We begin with the text. "Earned income" is defined as "all compensation for a party's efforts, including, but not limited to, salary, wages, bonuses, fees, tips and dividends pai[d] in lieu of salary or wages from a closely held corporation." The key phrase in this definition is "compensation for * * * efforts." "[W]ords of common usage typically should be given their plain, natural, and ordinary meaning." PGE v. Bureau of Labor and Industries, 317 Or 606, 611, 859 P2d 1143 (1993). "Compensation" is "payment for value received or service rendered," Webster's Third New Int'l Dictionary, 463 (unabridged ed 1993), or "that which is given in recompense, an equivalent rendered, remuneration * * *," 1 The Oxford English Dictionary, 490 (compact unabridged ed 1971). We note a feature that is common to both these definitions. Compensation is part of a quid pro quo: payment in exchange for value, given in recompense, equivalent to something else. "Compensation for effort" must therefore mean payment received from some person or entity, the amount of which depends on the quantity or quality of services provided by the person receiving the payment.

Further, and to the same effect, because earned income includes "dividends pai[d] in lieu of salary or wages," we can presume that, by negative implication, earned income does not include ordinary dividend income, or what we might call "pure" dividend income--the kind of return on investment that results from luck, the efforts of others, seemingly random market forces, the wise calculation of risk against potential earnings, or some combination of these factors. The remaining list of examples of earned income confirms this understanding. "[S]alary, wages, bonuses, fees, tips and dividends pai[d] in lieu of salary or wages" are specific examples of "compensation for a party's efforts." All of them are forms of payment received as quid pro quo for services provided. Although the list is not exclusive, under the maxim of ejusdem generis, the enumerated examples demonstrate that the general term "earned income" refers to a payment for services rendered because of a party's efforts, in an amount correlated to its quality or quantity. See Groshong v. Mutual of Enumclaw Ins. Co., 329 Or 303, 312-13, 985 P2d 1284 (1999) (applying ejusdem generis at the "text and context" level of contract interpretation).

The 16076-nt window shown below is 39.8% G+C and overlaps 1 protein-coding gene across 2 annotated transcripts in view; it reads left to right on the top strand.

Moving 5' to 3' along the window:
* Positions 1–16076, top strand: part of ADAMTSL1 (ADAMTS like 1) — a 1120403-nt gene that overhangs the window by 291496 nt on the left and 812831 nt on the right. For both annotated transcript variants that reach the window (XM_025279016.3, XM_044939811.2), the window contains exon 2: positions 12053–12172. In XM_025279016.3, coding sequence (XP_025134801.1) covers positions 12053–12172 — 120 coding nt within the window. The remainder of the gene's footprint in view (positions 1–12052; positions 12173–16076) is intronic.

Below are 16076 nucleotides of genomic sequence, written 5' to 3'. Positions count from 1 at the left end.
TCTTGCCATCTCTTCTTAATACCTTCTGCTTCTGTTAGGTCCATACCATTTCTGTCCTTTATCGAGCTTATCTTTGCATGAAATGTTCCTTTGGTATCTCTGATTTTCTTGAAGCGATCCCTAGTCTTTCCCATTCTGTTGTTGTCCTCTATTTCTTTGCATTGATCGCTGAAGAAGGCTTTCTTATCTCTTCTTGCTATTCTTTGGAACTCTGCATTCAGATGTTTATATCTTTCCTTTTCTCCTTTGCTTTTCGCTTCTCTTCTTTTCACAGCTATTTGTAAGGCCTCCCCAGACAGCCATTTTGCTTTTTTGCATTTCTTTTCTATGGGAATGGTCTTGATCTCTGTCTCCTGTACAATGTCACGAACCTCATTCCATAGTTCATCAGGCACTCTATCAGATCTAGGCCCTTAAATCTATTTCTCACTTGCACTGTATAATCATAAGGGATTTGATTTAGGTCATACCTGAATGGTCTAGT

Any ambiguity regarding the meaning of "earned income" is resolved by extrinsic evidence in the record. Husband rejected a draft agreement in which "earned income" was defined as "all compensation for a party's efforts, including, but not limited to * * * dividends"; his attorney indicated that husband wanted language that would permit husband to keep all dividends generated by the company unless "he went back to work and instead of paying him a salary they paid him dividends he otherwise wouldn't have been entitled to."

Thus, "earned income" or "compensation for efforts" includes only income that is payment received from some person or entity, the amount of which is more or less correlated to the value of services provided by the person receiving the compensation. This conclusion, in turn, means that traditional investment income is not "earned." Although such income may result from efforts, it is not correlated to the quantity or quality of those efforts; depending on luck, market forces or other variables outside the control of the investor, the exact same "effort" might produce high levels of income, low levels, or losses.

Applying this interpretation to the various income streams wife seeks to call "earned income," we conclude that none of them is "earned income" as defined in the dissolution judgment.